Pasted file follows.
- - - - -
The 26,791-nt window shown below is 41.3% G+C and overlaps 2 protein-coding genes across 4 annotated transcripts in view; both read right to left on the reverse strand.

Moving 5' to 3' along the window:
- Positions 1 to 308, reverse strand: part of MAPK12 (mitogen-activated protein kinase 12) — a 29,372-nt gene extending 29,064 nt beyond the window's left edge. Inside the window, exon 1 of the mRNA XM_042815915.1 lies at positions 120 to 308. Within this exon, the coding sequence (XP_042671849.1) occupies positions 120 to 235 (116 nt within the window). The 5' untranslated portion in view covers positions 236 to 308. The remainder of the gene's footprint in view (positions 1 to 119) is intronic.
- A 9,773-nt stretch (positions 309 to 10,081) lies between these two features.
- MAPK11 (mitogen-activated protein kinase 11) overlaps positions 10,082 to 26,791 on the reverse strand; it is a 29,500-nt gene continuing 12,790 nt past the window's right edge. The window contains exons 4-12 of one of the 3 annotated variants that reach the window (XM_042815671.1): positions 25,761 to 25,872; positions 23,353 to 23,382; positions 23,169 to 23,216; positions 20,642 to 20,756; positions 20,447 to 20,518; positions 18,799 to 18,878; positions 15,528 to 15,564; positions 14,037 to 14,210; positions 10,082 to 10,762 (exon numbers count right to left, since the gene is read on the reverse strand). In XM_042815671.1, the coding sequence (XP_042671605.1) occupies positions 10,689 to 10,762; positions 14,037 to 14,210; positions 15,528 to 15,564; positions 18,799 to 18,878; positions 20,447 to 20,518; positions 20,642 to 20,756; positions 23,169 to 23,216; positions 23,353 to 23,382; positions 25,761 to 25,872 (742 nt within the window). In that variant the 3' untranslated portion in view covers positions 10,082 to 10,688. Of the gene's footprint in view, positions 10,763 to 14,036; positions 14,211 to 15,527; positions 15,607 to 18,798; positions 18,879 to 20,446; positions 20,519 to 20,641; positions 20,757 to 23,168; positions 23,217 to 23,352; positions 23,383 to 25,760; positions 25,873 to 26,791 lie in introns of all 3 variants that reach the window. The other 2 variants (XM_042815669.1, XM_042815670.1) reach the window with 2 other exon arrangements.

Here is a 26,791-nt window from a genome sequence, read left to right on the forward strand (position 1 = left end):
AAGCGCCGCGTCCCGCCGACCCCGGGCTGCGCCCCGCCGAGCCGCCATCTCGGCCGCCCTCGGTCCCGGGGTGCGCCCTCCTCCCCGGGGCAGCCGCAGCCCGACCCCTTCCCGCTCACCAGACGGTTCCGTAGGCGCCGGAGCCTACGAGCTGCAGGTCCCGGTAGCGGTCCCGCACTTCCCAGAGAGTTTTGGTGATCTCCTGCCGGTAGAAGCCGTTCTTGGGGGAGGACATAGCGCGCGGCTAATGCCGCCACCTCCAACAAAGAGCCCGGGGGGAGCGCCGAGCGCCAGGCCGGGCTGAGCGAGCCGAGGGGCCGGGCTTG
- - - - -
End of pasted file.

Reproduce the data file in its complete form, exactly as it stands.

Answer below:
The 26,791-nt window shown below is 41.3% G+C and overlaps 2 protein-coding genes across 4 annotated transcripts in view; both read right to left on the reverse strand.

Moving 5' to 3' along the window:
- Positions 1 to 308, reverse strand: part of MAPK12 (mitogen-activated protein kinase 12) — a 29,372-nt gene extending 29,064 nt beyond the window's left edge. Inside the window, exon 1 of the mRNA XM_042815915.1 lies at positions 120 to 308. Within this exon, the coding sequence (XP_042671849.1) occupies positions 120 to 235 (116 nt within the window). The 5' untranslated portion in view covers positions 236 to 308. The remainder of the gene's footprint in view (positions 1 to 119) is intronic.
- A 9,773-nt stretch (positions 309 to 10,081) lies between these two features.
- MAPK11 (mitogen-activated protein kinase 11) overlaps positions 10,082 to 26,791 on the reverse strand; it is a 29,500-nt gene continuing 12,790 nt past the window's right edge. The window contains exons 4-12 of one of the 3 annotated variants that reach the window (XM_042815671.1): positions 25,761 to 25,872; positions 23,353 to 23,382; positions 23,169 to 23,216; positions 20,642 to 20,756; positions 20,447 to 20,518; positions 18,799 to 18,878; positions 15,528 to 15,564; positions 14,037 to 14,210; positions 10,082 to 10,762 (exon numbers count right to left, since the gene is read on the reverse strand). In XM_042815671.1, the coding sequence (XP_042671605.1) occupies positions 10,689 to 10,762; positions 14,037 to 14,210; positions 15,528 to 15,564; positions 18,799 to 18,878; positions 20,447 to 20,518; positions 20,642 to 20,756; positions 23,169 to 23,216; positions 23,353 to 23,382; positions 25,761 to 25,872 (742 nt within the window). In that variant the 3' untranslated portion in view covers positions 10,082 to 10,688. Of the gene's footprint in view, positions 10,763 to 14,036; positions 14,211 to 15,527; positions 15,607 to 18,798; positions 18,879 to 20,446; positions 20,519 to 20,641; positions 20,757 to 23,168; positions 23,217 to 23,352; positions 23,383 to 25,760; positions 25,873 to 26,791 lie in introns of all 3 variants that reach the window. The other 2 variants (XM_042815669.1, XM_042815670.1) reach the window with 2 other exon arrangements.

Here is a 26,791-nt window from a genome sequence, read left to right on the forward strand (position 1 = left end):
AAGCGCCGCGTCCCGCCGACCCCGGGCTGCGCCCCGCCGAGCCGCCATCTCGGCCGCCCTCGGTCCCGGGGTGCGCCCTCCTCCCCGGGGCAGCCGCAGCCCGACCCCTTCCCGCTCACCAGACGGTTCCGTAGGCGCCGGAGCCTACGAGCTGCAGGTCCCGGTAGCGGTCCCGCACTTCCCAGAGAGTTTTGGTGATCTCCTGCCGGTAGAAGCCGTTCTTGGGGGAGGACATAGCGCGCGGCTAATGCCGCCACCTCCAACAAAGAGCCCGGGGGGAGCGCCGAGCGCCAGGCCGGGCTGAGCGAGCCGAGGGGCCGGGCTTG